For anyone who goes through this, you know and get it the emotional toll it takes on you and your marriage. NO amount of personal development and workouts can help anyone when you continuously go through a loss when your period shows up, month after month.  Then you are told one day that you will never have a baby naturally and it will cost you 25,000 dollars after you already spent thousands on medications, IUI's, acupuncture treatments and doctors appointments.


It's hard to digest, not the amount of sugary goodness I put in my body but the thought of paying thousands to have a child while people all around you are getting pregnant without even trying. 

So for the past four years, I have been on this emotional eating rollercoaster.

It's a blessing and a curse because it's made me exam how I have never had a healthy relationship with food since I could remember.  It took me my clarity in my recovery with alcoholism and my journey with IVF to see this.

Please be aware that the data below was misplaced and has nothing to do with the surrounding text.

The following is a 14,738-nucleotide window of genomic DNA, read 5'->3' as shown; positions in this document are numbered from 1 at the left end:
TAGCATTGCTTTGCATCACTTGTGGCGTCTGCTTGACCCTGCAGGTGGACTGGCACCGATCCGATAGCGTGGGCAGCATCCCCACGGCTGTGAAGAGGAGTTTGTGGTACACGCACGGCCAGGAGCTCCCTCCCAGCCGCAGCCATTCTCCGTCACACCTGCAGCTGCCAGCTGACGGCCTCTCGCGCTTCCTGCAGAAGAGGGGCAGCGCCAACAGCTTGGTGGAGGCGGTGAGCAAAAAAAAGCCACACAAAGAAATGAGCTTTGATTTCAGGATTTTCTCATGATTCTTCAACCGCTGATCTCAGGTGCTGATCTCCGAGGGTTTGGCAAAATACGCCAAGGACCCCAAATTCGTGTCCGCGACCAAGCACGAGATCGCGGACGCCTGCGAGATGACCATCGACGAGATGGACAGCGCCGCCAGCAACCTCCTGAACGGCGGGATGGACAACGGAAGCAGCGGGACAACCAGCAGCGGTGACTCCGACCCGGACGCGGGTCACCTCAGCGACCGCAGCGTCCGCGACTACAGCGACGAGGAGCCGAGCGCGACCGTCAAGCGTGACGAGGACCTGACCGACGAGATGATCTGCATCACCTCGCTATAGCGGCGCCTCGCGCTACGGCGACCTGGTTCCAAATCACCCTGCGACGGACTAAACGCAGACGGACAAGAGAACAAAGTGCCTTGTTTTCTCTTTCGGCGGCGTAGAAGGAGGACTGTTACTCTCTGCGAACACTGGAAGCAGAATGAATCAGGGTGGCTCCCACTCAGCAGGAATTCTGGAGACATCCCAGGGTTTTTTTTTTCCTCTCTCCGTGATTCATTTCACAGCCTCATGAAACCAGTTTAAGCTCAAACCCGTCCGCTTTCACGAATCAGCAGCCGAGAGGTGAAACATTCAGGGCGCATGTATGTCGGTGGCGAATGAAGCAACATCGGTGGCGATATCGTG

On this journey, I have also learned, people with addiction issues, where there is one addiction don't be surprised to find two to three more.  I, for sure, had a shopping issue for those first two years of my recovery, but that is another blog for another day.  I quit smoking cigarettes six weeks after I quit drinking.  I just gave you four addictions that surround me.